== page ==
The latest vacancy figures warn Aussies should brace for a competitive start to 2024, when a bulk of leases expire.
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January and February are typically the busiest months for rentals, with the beginning of the year a time when many Australians typically execute big moves, while the looming start of term brings students searching for accommodation.
According to data from Domain, these months – known as the rental changeover period – are likely to be some of the most competitive on record in 2024, as historically low rental stock leaves too few homes for the number of prospective tenants.
The firm has reported that though there is some slight easing in the major markets of Sydney, Melbourne and Brisbane, vacancy rates are at an all-time low for the third consecutive month.
The national vacancy rate currently sits at 0.8 per cent for November 2023. And while the number of views per listing decreased over the course of the month, the firm noted that any marginal reprieve brought by a slight drop in home hunters is expected to be brief, with the beginning of a new year around the corner.
Domain’s chief of research and economics, Dr Nicola Powell, commented that despite the slight lift in figures in the nation’s three largest capitals, conditions are tough for renters and will continue to be for the foreseeable future.
“In the upcoming months, while we do expect to see a seasonal lift in vacancy rate as rental supply traditionally increases, it will be met with higher demands as the changeover period kicks off,” Dr Powell said.
“It has certainly been a tough year for renters. In 2024, we do anticipate the rental market to reach a tipping point driven by stretched affordability. More renters opting for house shares and first home buyer incentives will help transition some to being owners or fast-track others to a more affordable purchase,” she commented.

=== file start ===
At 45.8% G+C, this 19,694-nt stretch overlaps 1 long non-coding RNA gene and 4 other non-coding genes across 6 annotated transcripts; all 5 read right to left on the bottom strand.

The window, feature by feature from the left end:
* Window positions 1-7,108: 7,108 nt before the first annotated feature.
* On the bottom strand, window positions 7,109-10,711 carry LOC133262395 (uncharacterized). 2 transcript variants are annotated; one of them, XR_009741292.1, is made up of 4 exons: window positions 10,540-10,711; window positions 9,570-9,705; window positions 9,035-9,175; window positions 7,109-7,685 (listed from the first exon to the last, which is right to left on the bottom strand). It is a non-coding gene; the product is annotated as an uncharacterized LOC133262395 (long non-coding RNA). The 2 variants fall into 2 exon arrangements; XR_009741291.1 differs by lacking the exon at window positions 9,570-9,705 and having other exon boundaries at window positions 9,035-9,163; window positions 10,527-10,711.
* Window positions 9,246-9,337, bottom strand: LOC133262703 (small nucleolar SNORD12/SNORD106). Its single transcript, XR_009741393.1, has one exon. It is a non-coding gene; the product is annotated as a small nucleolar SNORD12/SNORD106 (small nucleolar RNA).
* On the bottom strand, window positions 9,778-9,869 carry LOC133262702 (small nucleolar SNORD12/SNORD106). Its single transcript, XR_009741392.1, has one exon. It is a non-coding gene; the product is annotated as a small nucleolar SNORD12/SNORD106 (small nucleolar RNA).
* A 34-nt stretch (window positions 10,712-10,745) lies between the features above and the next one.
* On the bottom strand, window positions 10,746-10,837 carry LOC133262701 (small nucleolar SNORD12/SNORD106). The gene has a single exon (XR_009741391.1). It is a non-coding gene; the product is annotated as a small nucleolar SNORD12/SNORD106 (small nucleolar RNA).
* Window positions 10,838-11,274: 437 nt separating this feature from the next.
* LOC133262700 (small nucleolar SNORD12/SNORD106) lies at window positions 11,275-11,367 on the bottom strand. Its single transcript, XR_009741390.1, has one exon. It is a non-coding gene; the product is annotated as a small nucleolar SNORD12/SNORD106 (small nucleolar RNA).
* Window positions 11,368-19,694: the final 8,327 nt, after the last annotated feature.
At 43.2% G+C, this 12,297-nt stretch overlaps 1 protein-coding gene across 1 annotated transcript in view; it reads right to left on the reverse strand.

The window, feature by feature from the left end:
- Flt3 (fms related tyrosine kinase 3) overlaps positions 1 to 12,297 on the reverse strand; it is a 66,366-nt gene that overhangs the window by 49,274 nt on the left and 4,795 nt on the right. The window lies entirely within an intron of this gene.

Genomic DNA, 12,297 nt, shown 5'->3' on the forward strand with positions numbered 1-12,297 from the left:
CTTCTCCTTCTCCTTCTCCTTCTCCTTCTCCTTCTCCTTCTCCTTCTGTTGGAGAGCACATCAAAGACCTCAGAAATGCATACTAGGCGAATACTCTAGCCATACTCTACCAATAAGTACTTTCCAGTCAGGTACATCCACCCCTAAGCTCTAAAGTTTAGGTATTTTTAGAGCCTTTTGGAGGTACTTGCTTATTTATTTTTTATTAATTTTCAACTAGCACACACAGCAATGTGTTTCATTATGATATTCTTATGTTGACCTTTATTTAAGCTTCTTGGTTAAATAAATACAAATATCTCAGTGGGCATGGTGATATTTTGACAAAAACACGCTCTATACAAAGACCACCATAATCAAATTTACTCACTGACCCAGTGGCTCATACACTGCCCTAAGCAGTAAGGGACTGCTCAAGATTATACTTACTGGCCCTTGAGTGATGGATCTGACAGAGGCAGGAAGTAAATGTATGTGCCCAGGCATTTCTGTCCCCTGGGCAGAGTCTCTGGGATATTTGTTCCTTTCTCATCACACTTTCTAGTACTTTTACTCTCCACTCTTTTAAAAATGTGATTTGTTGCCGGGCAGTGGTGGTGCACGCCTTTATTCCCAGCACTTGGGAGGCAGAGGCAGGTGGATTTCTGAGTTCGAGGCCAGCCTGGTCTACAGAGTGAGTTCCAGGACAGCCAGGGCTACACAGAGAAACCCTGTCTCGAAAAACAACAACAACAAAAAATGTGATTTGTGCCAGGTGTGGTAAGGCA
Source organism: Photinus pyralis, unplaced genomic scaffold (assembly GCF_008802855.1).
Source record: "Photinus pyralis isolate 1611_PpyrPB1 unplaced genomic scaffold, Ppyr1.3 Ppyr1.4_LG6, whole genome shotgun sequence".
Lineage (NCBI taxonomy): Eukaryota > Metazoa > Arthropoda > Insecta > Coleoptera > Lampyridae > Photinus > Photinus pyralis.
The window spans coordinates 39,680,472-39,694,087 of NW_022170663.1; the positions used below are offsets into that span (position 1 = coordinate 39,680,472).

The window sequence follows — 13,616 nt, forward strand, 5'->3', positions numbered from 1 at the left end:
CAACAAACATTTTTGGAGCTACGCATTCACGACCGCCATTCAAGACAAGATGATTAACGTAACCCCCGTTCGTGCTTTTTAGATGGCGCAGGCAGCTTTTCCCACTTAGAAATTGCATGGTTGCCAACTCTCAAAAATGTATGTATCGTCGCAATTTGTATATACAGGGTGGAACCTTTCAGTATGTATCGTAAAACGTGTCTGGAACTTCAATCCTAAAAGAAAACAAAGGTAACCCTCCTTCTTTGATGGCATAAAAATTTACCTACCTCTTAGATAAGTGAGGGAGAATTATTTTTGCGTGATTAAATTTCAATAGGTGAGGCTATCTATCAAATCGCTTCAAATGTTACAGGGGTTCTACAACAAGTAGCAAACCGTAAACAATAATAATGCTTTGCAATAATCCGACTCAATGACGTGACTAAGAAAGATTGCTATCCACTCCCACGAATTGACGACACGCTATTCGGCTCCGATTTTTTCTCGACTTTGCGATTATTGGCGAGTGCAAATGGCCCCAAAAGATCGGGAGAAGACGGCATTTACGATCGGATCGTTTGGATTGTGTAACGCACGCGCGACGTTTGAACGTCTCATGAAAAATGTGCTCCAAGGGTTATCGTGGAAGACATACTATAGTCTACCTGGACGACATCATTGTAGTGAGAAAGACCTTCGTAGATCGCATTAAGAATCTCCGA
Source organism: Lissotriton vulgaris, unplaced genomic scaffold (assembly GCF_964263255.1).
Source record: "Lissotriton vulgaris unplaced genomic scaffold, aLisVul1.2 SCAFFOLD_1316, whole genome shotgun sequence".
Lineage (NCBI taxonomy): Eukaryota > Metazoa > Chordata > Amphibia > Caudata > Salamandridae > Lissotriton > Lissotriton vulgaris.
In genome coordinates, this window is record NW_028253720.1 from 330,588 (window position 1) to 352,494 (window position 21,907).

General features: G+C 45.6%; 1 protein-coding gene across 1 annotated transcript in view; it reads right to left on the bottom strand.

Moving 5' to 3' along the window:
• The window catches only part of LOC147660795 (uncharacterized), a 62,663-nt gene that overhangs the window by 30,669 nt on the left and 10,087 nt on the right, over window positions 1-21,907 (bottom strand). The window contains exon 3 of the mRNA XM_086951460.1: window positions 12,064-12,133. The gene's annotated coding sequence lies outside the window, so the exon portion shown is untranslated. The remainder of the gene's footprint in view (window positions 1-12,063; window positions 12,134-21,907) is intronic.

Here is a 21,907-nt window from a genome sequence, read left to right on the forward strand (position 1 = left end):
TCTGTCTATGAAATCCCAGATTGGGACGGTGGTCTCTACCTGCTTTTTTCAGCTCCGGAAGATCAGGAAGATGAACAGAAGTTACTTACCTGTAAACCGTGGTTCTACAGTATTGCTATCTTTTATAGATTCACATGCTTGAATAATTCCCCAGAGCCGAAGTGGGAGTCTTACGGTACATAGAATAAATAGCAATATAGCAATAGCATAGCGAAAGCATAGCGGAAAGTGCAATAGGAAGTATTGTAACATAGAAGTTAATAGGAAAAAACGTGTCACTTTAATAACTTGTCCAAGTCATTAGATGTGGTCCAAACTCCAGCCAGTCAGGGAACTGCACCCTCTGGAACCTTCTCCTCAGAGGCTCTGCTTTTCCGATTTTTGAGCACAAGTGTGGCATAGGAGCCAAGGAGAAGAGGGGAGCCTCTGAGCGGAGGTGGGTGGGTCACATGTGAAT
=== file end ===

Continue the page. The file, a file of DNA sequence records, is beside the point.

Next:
Positive momentum in Sydney and Melbourne – where vacancy rates lifted for the first time since June 2023 to sit at 1 per cent, and the average views per rental property declined somewhat – is welcome but not a cause for celebration. According to Domain’s economists, these cities need to see a “seismic shift in supply” for meaningful improvements to be felt by tenants.
In Brisbane, too, an 11-month has high received muted recognition, as the city’s vacancy rate still sits below 1 per cent, at 0.9 per cent. Hobart sits at a similar 0.8 per cent, dropping from 0.9 per cent last month.
Perth and Adelaide’s vacancy rates remain low at the extremely tight figure of 0.3 per cent, respectively, where they have each stagnated for the past four months.
Darwin and Canberra represented the capitals with the most available rental stock, at 1.5 per cent and 1.4 per cent respectively – both still lower than the target 3 per cent healthy range.
ABOUT THE AUTHOR
Based in Sydney, Juliet Helmke has a broad range of reporting and editorial experience across the areas of business, technology, entertainment and the arts. She was formerly Senior Editor at The New York Observer.
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